Yale News

Four Yale graduates — Seth Kolker ’15, Anthony Kayruz ’17, Charles Stone ’14 and Zachary Young ’17 — are among the second cohort of the Knight-Hennessy Scholars program, the largest graduate scholarship program in the world.

This year, the scholarship, which provides funding for the first three years of graduate study at Stanford University, was offered to 69 students from 19 different countries. For graduate programs that last more than three years, each student’s department will pay for the rest of their degree. The Yale winners are civic-minded alumni who are interested in pursuing graduate education, according to a March 14 Yale press release.

“We are impressed and humbled by what this new cohort of scholars has already achieved and inspired by their deeply rooted commitment to effect positive and lasting change in the world,” said John L. Hennessy, the Shriram Family Director of Knight-Hennessy Scholars, in a March 5 press release by the program.

Kolker, who studied ethics, politics and economics at Yale, said he was inspired to return to school to pursue a joint Juris Doctor in law and a master’s degree in education because of his past teaching experience. He told the News that he taught at a low-income public high school in Rhode Island, where he “saw too many kids who were plenty smart to go to a place like Yale, but who never got the chance to do it.”

“I decided to go back to school and spend some more time figuring out how to make these systems work better,” he said.

Still, Kolker said that he hopes to continue learning the “nuts and bolts of making the U.S. education system work better for our kids.” He added that he hopes to either work in school systems, go into policy and politics or chart a more unique path with social entrepreneurship and litigation.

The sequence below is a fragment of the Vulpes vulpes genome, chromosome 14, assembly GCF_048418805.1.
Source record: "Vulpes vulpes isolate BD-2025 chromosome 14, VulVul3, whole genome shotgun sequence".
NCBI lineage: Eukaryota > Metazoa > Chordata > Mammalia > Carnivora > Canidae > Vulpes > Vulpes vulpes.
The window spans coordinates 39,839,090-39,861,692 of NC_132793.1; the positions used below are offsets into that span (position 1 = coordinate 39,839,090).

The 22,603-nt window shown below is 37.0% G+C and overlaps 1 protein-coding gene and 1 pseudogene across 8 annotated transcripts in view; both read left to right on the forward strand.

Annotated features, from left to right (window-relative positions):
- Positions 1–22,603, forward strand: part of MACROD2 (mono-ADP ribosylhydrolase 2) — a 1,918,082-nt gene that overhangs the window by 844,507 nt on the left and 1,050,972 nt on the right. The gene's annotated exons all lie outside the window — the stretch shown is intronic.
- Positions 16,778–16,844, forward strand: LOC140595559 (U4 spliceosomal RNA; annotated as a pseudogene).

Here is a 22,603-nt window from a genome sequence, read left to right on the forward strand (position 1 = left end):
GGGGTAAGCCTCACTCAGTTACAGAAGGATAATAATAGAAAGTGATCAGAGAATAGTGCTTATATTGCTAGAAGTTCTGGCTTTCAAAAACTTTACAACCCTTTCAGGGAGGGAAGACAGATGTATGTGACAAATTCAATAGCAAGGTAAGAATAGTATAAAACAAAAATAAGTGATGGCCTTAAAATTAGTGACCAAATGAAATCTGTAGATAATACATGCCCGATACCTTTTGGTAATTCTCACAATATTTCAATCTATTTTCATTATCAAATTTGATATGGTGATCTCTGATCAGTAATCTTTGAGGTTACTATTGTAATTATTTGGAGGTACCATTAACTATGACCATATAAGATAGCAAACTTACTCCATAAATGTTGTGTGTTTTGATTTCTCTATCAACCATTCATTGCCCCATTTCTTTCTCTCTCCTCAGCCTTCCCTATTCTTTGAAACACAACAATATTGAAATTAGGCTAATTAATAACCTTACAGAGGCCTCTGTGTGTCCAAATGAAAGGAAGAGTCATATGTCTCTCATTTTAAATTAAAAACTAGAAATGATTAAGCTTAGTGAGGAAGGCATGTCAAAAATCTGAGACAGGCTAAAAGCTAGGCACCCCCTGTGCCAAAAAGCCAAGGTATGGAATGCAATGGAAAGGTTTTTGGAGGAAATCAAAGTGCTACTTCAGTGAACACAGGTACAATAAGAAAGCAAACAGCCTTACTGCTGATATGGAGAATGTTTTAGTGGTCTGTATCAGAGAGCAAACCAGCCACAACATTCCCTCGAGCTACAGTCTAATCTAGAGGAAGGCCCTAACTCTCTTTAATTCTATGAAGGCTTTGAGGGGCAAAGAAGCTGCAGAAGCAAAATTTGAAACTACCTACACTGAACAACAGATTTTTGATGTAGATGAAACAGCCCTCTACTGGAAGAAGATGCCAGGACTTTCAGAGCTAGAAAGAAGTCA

“I’m honored and grateful that the program took a gamble on me,” he wrote in a statement to the News. “I feel like it provides a healthy pressure: It’s now up to me to put this opportunity to the best use I can. You do your best to earn it going forward. I want to keep that in mind every day.”

Kayruz, who also majored in ethics, politics and economics and currently works at NBC News, said that he hopes to make his recently deceased father proud. He plans to attend Stanford Law to advocate for human rights through law, multimedia journalism and public policy, according to a March 14 Yale press release.

“How I wish [my dad and I] could’ve celebrated the amazing news together,” he wrote in an email to the News. “He would’ve been so proud. As I enter this next, exciting phase of my life, I will strive to honor my dad’s memory.”

Kayruz recently helped launch “NBC News Now,” a streaming network which targets its material to millennials.

Stone, who majored in mechanical engineering and global affairs at Yale and hails from Hong Kong, plans to study business administration at Stanford Graduate School of Business. He hopes to use his degree to run a technology company that solves “critical issues for underserved groups, with strong interests in clean energy, infrastructure development, and social services,” according to the Yale press release.

“I’m thrilled and incredibly grateful to have been selected to join the second cohort of Knight-Hennessy scholars,” he said.

The other Yale winner, Young, plans to study law at Stanford. He did not respond to requests for comment.

“We had a huge number of applicants for the Knight-Hennessy this year and I am thrilled for our four scholars,” said Rebekah Westphal, the director of the Yale Office of Fellowship Programs.

The program is named for Hennessy, the chair of Alphabet Inc., and Phil Knight SOM ’62, a co-founder of Nike.

Skakel McCooey | skakel.mccooey@yale.edu